I'll be the first to concede that large spending bills inevitably entail some level of waste. The current proposed Stimulus Bill is no exception; to point that out would be unworthy of much ink. At some point, however, one would expect that Congress would pause before plowing several billion dollars into a program modeled on one that already is failing badly. Yet this is precisely what is promised by the broadband section of the current bill.
As it is written, the Stimulus Bill creates a system for broadband expansion modeled largely on the Department of Agriculture's Rural Utilities Service ("RUS ") program. The RUS, program, however, has utterly failed to increase broadband outreach in areas that lack broadband access - and not for lack of funding. To the contrary, as the USDA Inspector General reported a few years ago, the RUS broadband program has been badly structured and managed from the outset.
The Stimulus Bill passed by the House of Representatives gives every sign that Congress has not learned from the mistakes of the past. The Stimulus Bill, for example, like the RUS program before it, does not define essential terms such as "unserved area" or "underserved area." Nor does it therefore detail how funding prioritization decisions are to be made regarding grant applications within and among eligible areas.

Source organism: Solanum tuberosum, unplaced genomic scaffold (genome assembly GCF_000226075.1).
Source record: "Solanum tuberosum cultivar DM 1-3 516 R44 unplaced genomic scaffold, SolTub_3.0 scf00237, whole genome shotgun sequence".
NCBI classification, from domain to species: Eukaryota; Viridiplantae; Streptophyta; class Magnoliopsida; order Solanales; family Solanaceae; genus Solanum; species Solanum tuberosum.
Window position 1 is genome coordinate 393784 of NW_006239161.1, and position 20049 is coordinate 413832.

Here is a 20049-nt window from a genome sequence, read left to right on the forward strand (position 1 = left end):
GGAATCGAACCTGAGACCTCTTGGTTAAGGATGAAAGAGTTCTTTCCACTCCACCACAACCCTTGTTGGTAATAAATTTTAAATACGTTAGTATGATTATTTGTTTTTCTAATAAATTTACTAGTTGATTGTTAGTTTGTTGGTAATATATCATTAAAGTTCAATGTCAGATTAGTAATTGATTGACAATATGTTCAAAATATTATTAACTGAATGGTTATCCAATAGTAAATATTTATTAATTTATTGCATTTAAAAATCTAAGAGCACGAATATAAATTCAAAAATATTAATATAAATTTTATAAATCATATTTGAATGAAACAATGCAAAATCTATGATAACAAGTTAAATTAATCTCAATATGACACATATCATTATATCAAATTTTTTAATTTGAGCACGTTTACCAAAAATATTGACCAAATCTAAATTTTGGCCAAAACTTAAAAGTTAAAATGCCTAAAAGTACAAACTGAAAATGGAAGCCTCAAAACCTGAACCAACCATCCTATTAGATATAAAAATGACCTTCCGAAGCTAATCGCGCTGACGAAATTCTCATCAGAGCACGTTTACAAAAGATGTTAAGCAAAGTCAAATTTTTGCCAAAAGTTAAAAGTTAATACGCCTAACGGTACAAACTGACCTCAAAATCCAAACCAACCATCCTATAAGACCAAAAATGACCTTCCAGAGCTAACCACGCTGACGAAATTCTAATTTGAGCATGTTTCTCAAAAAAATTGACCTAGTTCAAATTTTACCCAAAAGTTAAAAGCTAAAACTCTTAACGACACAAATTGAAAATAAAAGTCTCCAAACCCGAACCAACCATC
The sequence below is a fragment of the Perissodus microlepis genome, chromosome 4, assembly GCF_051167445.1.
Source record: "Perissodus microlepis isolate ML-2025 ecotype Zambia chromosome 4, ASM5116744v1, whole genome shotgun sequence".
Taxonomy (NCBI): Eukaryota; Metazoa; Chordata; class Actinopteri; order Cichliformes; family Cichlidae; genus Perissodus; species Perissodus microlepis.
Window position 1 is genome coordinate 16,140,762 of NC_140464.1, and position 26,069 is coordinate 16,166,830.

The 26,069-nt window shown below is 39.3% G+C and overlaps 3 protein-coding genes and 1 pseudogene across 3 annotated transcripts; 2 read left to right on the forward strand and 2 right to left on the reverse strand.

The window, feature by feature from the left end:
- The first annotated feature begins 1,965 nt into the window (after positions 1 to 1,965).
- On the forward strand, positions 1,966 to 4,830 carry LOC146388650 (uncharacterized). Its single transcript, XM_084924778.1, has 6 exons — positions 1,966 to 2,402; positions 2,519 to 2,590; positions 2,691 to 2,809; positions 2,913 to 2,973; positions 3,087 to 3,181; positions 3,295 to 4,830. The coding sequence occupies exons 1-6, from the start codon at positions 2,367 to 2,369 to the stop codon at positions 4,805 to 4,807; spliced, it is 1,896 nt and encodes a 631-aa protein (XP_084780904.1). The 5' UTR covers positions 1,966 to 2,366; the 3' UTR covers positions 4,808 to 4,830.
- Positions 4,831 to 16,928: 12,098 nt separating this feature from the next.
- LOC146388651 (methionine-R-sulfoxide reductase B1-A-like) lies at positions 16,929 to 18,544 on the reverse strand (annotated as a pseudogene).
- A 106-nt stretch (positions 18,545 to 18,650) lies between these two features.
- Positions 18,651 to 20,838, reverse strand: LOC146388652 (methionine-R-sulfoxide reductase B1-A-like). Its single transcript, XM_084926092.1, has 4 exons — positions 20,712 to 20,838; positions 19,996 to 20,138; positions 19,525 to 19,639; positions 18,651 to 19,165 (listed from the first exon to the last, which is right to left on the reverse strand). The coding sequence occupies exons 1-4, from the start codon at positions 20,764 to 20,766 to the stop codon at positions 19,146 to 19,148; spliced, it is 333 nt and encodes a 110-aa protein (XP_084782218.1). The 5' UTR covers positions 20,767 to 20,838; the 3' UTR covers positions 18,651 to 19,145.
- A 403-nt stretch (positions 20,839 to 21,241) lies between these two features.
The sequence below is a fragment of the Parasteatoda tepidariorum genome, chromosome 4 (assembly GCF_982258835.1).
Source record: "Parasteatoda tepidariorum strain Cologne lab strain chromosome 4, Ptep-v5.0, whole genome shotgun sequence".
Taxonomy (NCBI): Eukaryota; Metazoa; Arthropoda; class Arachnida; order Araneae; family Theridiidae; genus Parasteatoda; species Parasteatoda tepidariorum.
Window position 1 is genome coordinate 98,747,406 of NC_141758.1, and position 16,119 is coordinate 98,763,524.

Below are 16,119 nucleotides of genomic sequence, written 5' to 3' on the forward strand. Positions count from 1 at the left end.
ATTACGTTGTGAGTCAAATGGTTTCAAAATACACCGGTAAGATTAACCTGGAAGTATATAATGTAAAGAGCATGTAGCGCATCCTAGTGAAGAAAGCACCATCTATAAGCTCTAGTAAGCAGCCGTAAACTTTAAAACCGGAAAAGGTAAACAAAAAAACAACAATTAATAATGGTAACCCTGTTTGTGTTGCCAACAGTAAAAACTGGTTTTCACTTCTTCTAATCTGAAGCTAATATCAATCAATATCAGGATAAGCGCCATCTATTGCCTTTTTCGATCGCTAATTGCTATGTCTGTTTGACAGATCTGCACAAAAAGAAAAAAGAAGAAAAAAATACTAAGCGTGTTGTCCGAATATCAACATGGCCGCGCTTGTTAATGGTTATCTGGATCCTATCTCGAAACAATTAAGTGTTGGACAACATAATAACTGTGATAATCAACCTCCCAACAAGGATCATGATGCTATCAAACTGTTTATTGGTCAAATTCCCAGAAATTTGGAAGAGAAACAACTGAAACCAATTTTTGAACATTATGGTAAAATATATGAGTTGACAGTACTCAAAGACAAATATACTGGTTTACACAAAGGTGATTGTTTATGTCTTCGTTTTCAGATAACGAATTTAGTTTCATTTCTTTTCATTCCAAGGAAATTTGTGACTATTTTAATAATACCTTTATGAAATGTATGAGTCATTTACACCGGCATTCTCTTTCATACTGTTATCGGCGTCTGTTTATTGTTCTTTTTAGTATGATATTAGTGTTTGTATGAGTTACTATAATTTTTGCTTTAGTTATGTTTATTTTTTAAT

This very same shortcoming caused the RUS program to go astray. As the USDA IG explained, the lack of definitional precision in the RUS program was used "to justify funding loans to affluent suburban communities while other more rural communities remained underserved." Indeed, the IG went on to find that 42% of communities receiving funding under the RUS program already were served by competing providers.
Such funding, the IG, wrote, raised three troubling questions: 1) "[c]an the sparsely populated rural areas for which these loans are intended reasonably support multiple broadband service providers," or are the loans being made to systems that are doomed to fail? 2) "What is the government's responsibility if, due to subsidized competition, a preexisting, unsubsidized broadband provider goes out of business?" And 3) as an equitable matter, "why should the government subsidize some providers in a given market and not others?"
All good questions indeed, and questions that might just as easily be asked of the drafters of the Stimulus Bill if the proposed new grants are used to support infrastructure development in affluent non-urban communities, or even in undeveloped areas nearby urban centers, rather than broadband buildout in the less-affluent, rural areas that the program purportedly is intended to aid.
Whatever we may think of the underlying rationale for rural broadband grants - or Keynesian stimulus as a general economic theory for that matter - can we not all at least agree that Congress should ensure that funds devoted to support rural broadband buildout in fact are spent to benefit actual rural communities?